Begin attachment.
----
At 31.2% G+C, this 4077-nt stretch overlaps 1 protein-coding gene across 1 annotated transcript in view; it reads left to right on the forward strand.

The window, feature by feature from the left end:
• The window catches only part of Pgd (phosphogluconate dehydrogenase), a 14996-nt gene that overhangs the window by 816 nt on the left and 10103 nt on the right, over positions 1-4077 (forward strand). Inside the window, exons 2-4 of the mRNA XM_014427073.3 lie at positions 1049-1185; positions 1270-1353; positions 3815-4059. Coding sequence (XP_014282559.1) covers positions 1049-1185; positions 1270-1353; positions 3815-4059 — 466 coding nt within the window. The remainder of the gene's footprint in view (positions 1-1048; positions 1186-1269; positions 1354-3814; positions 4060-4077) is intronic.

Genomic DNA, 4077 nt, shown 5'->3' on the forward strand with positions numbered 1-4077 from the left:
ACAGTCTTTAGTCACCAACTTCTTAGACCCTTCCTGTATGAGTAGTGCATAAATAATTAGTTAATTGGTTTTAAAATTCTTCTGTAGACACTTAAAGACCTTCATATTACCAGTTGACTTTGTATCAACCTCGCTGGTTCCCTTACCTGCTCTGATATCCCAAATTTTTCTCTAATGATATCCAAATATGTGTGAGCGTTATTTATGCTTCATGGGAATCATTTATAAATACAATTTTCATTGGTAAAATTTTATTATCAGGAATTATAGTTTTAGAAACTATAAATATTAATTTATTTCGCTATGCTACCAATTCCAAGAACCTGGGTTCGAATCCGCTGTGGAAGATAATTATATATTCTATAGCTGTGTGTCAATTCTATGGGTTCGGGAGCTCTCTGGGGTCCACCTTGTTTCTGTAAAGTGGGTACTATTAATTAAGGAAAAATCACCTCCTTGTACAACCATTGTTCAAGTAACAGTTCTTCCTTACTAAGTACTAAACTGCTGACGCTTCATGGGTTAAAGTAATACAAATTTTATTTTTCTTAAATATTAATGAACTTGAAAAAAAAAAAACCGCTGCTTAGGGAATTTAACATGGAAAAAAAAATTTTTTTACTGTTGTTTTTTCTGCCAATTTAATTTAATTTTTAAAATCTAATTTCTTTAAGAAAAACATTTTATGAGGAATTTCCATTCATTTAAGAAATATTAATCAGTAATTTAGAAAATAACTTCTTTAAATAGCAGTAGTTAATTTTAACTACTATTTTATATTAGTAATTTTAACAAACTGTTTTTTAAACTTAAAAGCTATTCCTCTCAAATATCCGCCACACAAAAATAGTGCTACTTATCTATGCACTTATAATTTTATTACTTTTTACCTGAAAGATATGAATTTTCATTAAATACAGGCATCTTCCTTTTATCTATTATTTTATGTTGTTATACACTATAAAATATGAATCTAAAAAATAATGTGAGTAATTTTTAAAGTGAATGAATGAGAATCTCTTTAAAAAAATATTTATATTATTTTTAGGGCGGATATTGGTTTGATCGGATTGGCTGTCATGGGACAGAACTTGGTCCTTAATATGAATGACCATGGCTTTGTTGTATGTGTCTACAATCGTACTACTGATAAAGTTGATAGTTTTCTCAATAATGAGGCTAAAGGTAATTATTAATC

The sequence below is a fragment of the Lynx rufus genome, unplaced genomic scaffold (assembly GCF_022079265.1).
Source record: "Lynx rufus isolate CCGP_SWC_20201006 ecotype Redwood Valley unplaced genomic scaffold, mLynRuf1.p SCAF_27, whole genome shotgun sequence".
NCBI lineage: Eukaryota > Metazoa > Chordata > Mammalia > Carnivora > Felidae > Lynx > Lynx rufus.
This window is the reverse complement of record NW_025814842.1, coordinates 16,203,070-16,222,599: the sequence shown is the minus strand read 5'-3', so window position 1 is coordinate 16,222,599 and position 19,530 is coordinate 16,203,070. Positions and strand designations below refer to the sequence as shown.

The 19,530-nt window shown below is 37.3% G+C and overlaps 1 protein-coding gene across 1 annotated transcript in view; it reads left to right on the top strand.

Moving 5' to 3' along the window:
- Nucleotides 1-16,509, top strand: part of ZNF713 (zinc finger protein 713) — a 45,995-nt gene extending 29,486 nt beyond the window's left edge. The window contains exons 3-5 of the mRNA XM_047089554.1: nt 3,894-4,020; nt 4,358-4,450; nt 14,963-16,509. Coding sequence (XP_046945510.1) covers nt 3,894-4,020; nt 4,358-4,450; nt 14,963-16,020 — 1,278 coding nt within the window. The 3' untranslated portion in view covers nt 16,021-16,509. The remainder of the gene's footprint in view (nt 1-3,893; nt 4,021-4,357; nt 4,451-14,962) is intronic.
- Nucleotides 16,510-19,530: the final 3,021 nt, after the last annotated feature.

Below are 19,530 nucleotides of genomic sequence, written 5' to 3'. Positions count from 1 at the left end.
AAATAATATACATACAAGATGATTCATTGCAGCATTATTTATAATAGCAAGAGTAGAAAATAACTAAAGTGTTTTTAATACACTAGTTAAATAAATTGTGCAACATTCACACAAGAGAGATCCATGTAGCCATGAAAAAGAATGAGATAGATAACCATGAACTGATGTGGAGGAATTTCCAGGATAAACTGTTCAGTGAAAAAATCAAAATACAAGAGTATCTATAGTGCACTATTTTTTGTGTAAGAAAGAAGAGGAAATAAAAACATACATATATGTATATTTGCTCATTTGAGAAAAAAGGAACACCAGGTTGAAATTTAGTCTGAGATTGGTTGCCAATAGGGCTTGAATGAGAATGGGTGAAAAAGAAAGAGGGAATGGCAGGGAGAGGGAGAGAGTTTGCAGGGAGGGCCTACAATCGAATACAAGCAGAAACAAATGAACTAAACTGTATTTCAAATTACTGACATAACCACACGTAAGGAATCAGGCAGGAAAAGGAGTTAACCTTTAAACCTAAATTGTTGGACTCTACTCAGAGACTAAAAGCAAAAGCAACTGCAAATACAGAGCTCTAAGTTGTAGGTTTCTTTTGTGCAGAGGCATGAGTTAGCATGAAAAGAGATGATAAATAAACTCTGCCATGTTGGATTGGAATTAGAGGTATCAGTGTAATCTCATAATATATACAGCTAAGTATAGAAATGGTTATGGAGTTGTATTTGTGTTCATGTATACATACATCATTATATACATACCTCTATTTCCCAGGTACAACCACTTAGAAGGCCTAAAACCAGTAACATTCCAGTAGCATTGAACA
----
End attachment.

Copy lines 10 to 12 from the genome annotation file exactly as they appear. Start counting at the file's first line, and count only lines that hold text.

The 19,530-nt window shown below is 37.3% G+C and overlaps 1 protein-coding gene across 1 annotated transcript in view; it reads left to right on the top strand.

Moving 5' to 3' along the window:
- Nucleotides 1-16,509, top strand: part of ZNF713 (zinc finger protein 713) — a 45,995-nt gene extending 29,486 nt beyond the window's left edge. The window contains exons 3-5 of the mRNA XM_047089554.1: nt 3,894-4,020; nt 4,358-4,450; nt 14,963-16,509. Coding sequence (XP_046945510.1) covers nt 3,894-4,020; nt 4,358-4,450; nt 14,963-16,020 — 1,278 coding nt within the window. The 3' untranslated portion in view covers nt 16,021-16,509. The remainder of the gene's footprint in view (nt 1-3,893; nt 4,021-4,357; nt 4,451-14,962) is intronic.